Current Applied Physics, Vol.19, No.3, 224-229, 2019
Atomic-registry-dependent electronic structures of sulfur vacancies in ReS2 studied by scanning tunneling microscopy/spectroscopy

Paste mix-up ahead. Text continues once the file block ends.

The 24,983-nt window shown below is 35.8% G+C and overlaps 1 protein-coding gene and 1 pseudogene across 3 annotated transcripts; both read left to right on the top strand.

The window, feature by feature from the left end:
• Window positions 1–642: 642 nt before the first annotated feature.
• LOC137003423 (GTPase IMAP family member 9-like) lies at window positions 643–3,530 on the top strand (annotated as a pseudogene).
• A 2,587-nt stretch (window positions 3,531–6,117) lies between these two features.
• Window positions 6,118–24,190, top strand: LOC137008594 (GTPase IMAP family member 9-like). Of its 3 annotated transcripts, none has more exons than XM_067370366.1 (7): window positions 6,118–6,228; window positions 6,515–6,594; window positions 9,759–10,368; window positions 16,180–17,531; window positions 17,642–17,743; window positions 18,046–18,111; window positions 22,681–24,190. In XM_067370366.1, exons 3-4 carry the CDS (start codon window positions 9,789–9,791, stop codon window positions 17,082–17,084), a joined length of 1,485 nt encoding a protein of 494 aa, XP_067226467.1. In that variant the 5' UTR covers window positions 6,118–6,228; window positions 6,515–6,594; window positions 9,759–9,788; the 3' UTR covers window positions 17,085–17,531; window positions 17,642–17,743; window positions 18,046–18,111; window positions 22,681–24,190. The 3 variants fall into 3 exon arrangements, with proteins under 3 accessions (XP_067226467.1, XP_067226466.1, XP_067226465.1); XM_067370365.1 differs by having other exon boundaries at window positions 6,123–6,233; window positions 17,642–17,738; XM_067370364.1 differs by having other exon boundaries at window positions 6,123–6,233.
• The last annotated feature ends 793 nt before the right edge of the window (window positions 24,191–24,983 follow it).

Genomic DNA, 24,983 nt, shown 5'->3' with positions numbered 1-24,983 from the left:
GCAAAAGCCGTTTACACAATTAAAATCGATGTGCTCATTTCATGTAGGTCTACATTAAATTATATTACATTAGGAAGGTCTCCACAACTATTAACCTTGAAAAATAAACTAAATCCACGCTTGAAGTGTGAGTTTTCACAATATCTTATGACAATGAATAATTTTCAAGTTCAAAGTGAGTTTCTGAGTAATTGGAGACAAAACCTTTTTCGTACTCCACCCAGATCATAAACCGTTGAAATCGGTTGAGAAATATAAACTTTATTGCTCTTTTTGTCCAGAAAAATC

Rhenium disulfide (ReS2) is regarded as a promising candidate for optoelectronic applications (e.g., infrared photodetector), as it maintains a direct bandgap regardless of the number of layers unlike other typical transition metal dichalcogenides. Therefore, it is very important to understand and control the defects of ReS2 for enhancing the performance of photodevices. In this work, we studied the electronic structures of ReS2 affected by sulfur vacancies of different atomic registries at the atomic scale. The atomic and electronic structures of the mechanically exfoliated ReS2 flakes were investigated using scanning tunneling microscopy (STM) and scanning tunneling spectroscopy (STS), and were confirmed using density functional theory (DFT) calculations. The atomic structural models indicate four distinguishable atomic registries of sulfur vacancies on one face of ReS2. Energetically, these atomic vacancies prefer to locate on the bottom side of the top monolayer of ReS2 flakes. Only two among four possible kinds of vacancies could be observed using STM and STS, and they were identified using additional DFT calculations. We believe that our results regarding the identification of the defects and understanding the corresponding effects for electronic structures will provide important insights to enhance the performances of ReS2-based optoelectronic devices in the future.